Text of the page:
More than 20 people have been added to a list of people banned from re-entering the country after visiting North Korea, taking the total to a record 45, sources close to the matter said Saturday.
The government has forbidden in principle the re-entry of foreign residents of Japan convicted of offenses involving trade or financial transactions with North Korea in response to its fourth nuclear test in January and a rocket launch last month, widely seen as a pretext to test long-range ballistic missile technology.
According to the sources, those conditions apply to more than 20 people, including some Chinese and South Korean nationals.
The 22 people earlier banned from re-entry include high-ranking officials of the pro-Pyongyang General Association of Korean Residents in Japan, commonly known as Chongryon.
The association serves as a de facto government mission for North Korea in the absence of diplomatic relations between the two countries.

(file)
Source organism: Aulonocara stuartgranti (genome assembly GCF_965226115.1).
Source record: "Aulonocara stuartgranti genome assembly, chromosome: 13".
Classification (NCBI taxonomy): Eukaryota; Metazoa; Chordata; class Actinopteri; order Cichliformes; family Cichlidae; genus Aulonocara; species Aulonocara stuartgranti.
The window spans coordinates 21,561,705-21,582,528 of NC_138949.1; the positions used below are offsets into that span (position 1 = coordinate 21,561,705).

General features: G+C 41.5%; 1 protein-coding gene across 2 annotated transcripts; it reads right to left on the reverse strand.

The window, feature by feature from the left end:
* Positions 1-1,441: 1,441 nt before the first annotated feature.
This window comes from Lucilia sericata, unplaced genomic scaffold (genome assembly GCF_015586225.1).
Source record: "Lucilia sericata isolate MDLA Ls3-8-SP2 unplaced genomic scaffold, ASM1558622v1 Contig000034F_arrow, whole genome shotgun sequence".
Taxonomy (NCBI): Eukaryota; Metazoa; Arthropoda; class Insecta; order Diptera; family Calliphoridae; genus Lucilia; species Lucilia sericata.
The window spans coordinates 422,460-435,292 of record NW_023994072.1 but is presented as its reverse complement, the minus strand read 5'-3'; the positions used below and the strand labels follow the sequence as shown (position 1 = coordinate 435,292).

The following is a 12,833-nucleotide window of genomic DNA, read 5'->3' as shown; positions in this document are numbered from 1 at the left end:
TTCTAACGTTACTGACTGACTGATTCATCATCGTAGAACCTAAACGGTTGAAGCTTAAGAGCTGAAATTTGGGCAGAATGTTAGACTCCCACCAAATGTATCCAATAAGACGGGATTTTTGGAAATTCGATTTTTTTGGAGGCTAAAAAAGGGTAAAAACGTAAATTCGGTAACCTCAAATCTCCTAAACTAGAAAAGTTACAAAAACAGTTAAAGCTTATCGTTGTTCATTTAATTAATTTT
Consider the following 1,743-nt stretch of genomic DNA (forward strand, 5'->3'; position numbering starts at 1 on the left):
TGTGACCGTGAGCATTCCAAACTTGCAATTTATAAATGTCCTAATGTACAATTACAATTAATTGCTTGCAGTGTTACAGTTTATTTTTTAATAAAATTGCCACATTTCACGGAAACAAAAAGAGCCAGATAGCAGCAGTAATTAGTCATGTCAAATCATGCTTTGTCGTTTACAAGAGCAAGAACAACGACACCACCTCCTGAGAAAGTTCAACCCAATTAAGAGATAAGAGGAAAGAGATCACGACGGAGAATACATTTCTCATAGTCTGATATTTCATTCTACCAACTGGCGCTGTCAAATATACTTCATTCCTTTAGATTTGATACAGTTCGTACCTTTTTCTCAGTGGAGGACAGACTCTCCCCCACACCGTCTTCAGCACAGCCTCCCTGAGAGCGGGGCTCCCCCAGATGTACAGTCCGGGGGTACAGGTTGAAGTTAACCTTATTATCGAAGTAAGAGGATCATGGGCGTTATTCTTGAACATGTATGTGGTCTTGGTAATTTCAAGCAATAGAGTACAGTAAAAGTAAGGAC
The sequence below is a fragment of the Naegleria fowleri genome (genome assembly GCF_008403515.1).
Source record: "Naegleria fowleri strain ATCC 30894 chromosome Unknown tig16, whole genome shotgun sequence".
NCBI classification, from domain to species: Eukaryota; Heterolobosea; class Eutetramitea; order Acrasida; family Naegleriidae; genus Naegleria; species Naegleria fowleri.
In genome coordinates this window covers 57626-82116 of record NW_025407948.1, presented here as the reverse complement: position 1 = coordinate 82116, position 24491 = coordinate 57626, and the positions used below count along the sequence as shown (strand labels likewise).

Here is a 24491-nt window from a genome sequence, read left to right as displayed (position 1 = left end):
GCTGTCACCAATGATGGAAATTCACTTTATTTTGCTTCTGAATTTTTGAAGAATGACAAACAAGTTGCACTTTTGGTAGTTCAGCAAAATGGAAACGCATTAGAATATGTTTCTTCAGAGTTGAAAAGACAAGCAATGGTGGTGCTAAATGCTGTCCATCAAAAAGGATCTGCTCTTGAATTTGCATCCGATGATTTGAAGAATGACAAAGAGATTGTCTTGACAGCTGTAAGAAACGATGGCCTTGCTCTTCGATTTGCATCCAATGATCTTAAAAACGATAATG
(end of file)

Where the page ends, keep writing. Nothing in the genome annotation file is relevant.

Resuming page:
Of that group, five hold the rank of “representative” in North Korea, equivalent to a parliament member, including Chongryon head Ho Jong Man and vice head Nam Sung U.
Unless the sanctions are removed, they are highly unlikely to be able to attend the Supreme People’s Assembly, Pyongyang’s equivalent of a parliament, given the ban on their re-entry afterward to Japan.
The five are also unlikely to be able to attend a rare ruling Workers’ Party congress scheduled in North Korea in early May, the first such convention in 36 years.
Among the initial 22 people put on the list are five members of an association of Korean scientists and engineers living in Japan suspected of being involved in missile engine development.
Japan banned the re-entry of around eight people, including senior Chongryon officials, from 2006 after a previous North Korean missile launch. But in July 2014, Tokyo repealed the measure after Pyongyang agreed to launch a new probe into Japanese nationals abducted to North Korea in the 1970s and 1980s, who remain missing.